Kenji Yoshino
Born (1969-05-01) May 1, 1969 (age 54)
EducationHarvard University (BA)
Magdalen College, Oxford (MSc)
Yale University (JD)

Kenji Yoshino (born May 1, 1969) is a legal scholar and the Chief Justice Earl Warren Professor of Constitutional Law at New York University School of Law.[1] Formerly, he was the Guido Calabresi Professor of Law at Yale Law School. His work involves constitutional law, anti-discrimination law, civil and human rights, as well as law and literature, and Japanese law and society.


Yoshino graduated from Phillips Exeter Academy (1987) as valedictorian and Harvard College, obtaining a B.A. in English literature summa cum laude in 1991.[2] Between undergraduate years, Yoshino worked as an aide for various members of the Japanese Parliament. He moved on to Magdalen College, Oxford as a Rhodes Scholar, earning a M.Sc. in management studies (industrial relations) in 1993. In 1996, he earned a J.D. from Yale Law School, where he was an editor of the Yale Law Journal.


From 1996 to 1997, Yoshino served as a law clerk for Judge Guido Calabresi of the U.S. Court of Appeals for the Second Circuit. In 1998, he received a tenure-track position at Yale Law School as an associate professor, and in 2003 the school bestowed a full professorship. In 2006, he was named the inaugural Guido Calabresi Professor of Law.[3] Courts throughout the United States, including the U.S. Supreme Court,[4] have referenced Yoshino's work.

His first book Covering: The Hidden Assault on Our Civil Rights was published in 2006. It is a mix of argument intertwined with pertinent biographical narratives.[5] His second book, A Thousand Times More Fair: What Shakespeare's Plays Teach Us About Justice was published in 2011. In 2016, his book Speak Now: Marriage Equality on Trial was published and received the Stonewall Book Award's Israel Fishman Non-Fiction Award.[6]

Covering won the Randy Shilts Award for Gay Non-Fiction from Publishing Triangle in 2007.[citation needed] His major areas of interest include social dynamics, conformity and assimilation, as well as queer (LGBT) and personal liberty issues. He has been a co-plaintiff in cases related to his specialties.[citation needed]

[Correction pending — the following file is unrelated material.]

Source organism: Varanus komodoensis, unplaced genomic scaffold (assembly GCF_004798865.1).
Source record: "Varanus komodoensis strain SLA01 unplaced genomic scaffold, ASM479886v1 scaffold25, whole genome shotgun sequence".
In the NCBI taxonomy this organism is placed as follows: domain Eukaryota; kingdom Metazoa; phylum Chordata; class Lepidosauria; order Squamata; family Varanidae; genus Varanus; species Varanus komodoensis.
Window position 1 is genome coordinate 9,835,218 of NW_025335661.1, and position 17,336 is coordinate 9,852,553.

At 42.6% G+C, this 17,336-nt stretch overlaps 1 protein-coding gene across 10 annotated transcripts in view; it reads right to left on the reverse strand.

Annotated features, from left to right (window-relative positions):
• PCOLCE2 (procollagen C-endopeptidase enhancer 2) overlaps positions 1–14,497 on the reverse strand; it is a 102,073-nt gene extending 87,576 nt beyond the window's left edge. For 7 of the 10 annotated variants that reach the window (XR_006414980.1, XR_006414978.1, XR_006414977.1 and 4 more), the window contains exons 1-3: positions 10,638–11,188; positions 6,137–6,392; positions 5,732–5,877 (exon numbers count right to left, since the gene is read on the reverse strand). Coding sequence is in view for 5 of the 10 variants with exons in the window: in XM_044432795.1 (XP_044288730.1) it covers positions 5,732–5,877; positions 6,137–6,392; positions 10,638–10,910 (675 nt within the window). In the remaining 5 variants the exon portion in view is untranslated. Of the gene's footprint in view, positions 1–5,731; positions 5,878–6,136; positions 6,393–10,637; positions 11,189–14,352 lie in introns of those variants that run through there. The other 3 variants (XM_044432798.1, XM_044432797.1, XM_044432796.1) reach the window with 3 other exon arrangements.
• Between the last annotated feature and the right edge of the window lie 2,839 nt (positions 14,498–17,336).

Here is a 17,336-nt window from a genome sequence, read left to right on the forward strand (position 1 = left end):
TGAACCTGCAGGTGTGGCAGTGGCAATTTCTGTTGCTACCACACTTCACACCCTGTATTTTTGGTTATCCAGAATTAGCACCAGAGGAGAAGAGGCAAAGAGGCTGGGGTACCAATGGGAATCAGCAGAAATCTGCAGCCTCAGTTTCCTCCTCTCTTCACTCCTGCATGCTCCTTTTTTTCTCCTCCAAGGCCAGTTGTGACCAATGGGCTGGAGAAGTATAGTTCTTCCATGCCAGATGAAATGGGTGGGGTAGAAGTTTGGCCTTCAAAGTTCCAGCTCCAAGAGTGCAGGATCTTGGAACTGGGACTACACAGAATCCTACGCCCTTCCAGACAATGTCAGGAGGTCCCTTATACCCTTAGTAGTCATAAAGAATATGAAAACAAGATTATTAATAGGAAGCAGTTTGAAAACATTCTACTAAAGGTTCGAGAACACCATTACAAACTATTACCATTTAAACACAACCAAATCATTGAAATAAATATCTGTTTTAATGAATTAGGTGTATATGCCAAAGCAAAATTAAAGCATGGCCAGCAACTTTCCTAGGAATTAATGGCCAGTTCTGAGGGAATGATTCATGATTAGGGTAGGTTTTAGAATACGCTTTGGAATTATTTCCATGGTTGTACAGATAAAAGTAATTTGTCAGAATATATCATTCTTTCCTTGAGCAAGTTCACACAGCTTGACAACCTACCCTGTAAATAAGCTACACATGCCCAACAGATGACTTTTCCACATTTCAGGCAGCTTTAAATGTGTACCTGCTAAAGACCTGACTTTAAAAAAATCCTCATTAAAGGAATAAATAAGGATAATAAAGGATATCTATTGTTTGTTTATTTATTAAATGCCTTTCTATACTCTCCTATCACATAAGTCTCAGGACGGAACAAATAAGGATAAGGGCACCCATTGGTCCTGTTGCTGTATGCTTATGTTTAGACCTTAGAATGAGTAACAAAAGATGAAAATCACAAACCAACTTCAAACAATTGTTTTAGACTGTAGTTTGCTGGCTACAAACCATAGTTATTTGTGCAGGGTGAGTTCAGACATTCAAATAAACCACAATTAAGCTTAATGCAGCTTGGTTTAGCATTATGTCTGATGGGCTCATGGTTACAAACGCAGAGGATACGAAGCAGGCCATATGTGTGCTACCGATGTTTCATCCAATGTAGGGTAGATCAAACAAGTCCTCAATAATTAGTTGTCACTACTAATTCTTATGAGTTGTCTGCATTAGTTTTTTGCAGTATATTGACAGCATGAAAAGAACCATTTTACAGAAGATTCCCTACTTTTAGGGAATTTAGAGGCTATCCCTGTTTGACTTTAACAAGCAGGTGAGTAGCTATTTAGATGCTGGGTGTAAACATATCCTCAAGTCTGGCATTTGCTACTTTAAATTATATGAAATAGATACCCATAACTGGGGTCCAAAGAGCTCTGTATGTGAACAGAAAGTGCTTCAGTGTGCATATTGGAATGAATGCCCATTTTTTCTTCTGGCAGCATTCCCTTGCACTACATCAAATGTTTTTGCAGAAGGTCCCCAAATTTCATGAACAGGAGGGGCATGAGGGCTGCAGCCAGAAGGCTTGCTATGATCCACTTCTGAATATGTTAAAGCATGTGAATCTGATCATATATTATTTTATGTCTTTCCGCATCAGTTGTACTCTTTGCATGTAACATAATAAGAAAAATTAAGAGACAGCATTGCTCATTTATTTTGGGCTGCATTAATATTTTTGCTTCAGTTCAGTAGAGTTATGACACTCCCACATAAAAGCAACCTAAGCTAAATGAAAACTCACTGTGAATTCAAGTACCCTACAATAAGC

During the 2006-2007 and 2007-2008 school years, he served as a visiting professor at New York University School of Law, and in February 2008 he accepted a full-time tenured position as the Chief Justice Earl Warren Professor of Constitutional Law.[1]

In May 2011, Yoshino was elected to the Harvard Board of Overseers, where he served a six-year term.[7] In 2023, Kenji Yoshino joined the Facebook Oversight Board.[8]

Personal life

A Japanese American, and openly gay man, Yoshino writes poetry for personal enjoyment.[9]

Major works

See also


  1. ^ a b NYU Hires Kenji Yoshino as Permanent Faculty Member[permanent dead link]
  2. ^ "Kenji Yoshino - Overview | NYU School of Law". Retrieved 2019-09-11.
  3. ^ "Announcement of Professor Kenji Yoshino as Inaugural Guido Calabresi Professor of Law" (PDF) (Press release). Yale Law School. 2006-10-14. Archived from the original (PDF) on 2010-07-12.
  4. ^ Boy Scouts of America v. Dale, 530 640 (U.S. 2000).
  5. ^ Yoshino, Kenji (2006-01-15). "The Pressure to Cover". The New York Times Magazine.
  6. ^ "Stonewall Book Awards List". American Library Association. 9 September 2009. Retrieved August 5, 2021.
  7. ^ "Overseers 2011 election results". Harvard Gazette. 2011-05-26. Retrieved 2019-11-06.
  8. ^ Holt, Kris (February 14, 2023). "Meta's Oversight Board will take on more cases and make decisions faster". Engadget. Retrieved 2023-02-14.
  9. ^ Yoshino, Kenji.A Conversation with Yale Law Professor Kenji Yoshino, Author of 'Covering: The Hidden Assault on Our Civil Rights' Archived 2007-06-10 at the Wayback Machine, transcript of Court TV program (February 17, 2005). Retrieved on May 17, 2007.